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BAE Systems Executive Predicts Growth of Regional Aircraft Freighter Fleet in Asia


Regional freighter feed aircraft will become a major force in Asian freighter markets, according to Steve Doughty, vice president sales and marketing for BAE Systems Regional Aircraft.

Speaking at the Air Freight Asia Conference in Hong Kong on September 5, Doughty pointed out that regional freighters are an integral part of developed cargo networks. As Asian economies flourish and consumer demand grows, so pressure for domestic air freight feeder networks will increase.

This has already been recognised by the major integrators who are taking steps to develop feeder networks in this market, notably in China.

However, with no regional/short-haul freighter aircraft in series production – a reflection of freighter economics - regulatory issues such as ageing aircraft regulations remain a potential barrier to the import of converted used freighters in this sector. There are also issues with potential congestion at key hubs, which may constrain the development of feeder networks.

Doughty argued that despite having five of the world’s top ten cargo airports measured by annual tonnage, and a further seven airports in the top 25, many with double digit growth, the Asian airfreight market is still developing. Air cargo in the region is geared to centralised industrial production and export, with feed typically provided through road transport or on passenger belly holds.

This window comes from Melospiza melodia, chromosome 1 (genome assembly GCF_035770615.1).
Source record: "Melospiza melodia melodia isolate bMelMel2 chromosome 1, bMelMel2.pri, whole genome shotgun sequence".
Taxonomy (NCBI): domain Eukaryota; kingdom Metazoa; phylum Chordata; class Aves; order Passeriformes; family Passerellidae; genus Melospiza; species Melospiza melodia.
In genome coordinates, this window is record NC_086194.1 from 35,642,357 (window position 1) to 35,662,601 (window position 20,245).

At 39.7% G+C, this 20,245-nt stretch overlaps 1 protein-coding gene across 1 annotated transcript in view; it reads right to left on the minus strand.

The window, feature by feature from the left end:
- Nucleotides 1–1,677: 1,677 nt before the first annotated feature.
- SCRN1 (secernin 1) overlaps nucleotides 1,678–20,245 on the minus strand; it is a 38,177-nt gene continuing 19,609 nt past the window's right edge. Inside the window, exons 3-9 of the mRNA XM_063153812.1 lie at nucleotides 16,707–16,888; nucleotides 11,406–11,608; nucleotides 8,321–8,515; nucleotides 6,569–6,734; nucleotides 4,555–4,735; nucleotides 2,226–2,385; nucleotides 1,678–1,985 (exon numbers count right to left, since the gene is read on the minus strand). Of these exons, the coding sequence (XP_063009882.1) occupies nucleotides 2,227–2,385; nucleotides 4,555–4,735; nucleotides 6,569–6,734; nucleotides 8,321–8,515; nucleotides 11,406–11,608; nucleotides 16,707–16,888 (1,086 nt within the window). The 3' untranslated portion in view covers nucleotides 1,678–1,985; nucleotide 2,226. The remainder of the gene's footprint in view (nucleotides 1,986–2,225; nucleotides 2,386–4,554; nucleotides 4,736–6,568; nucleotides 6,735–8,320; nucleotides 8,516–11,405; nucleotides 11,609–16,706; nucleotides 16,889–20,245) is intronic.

This contrasts with the situation in the more developed, but still growing, air freight networks in Europe and the USA where there are significant feeder networks which have evolved in response to consumer demand and diversification of production.

Doughty pointed out that this difference is revealed in the make-up of the European and Asian air cargo fleets. The European fleet is larger overall and includes some 450 regional freighters, while the Asian fleet, although smaller, has a larger long-haul freighter component. The regional freighter fleet in Asia numbers only around 80 aircraft.

He predicts that as pressures for domestic air freight networks grows so regulatory barriers will be changed to focus on to passenger fleets and as regional routes in the area are longer than in Europe, so the demand will gravitate to towards regional jet freighters, rather than turboprops.

Concluding, Doughty pointed out that BAE Systems Regional Aircraft has re-launched the BAe 146QT (Quiet Trader) freighter programme and this aircraft is “right-sized, right-priced and right-timed to meet the needs of this market.”


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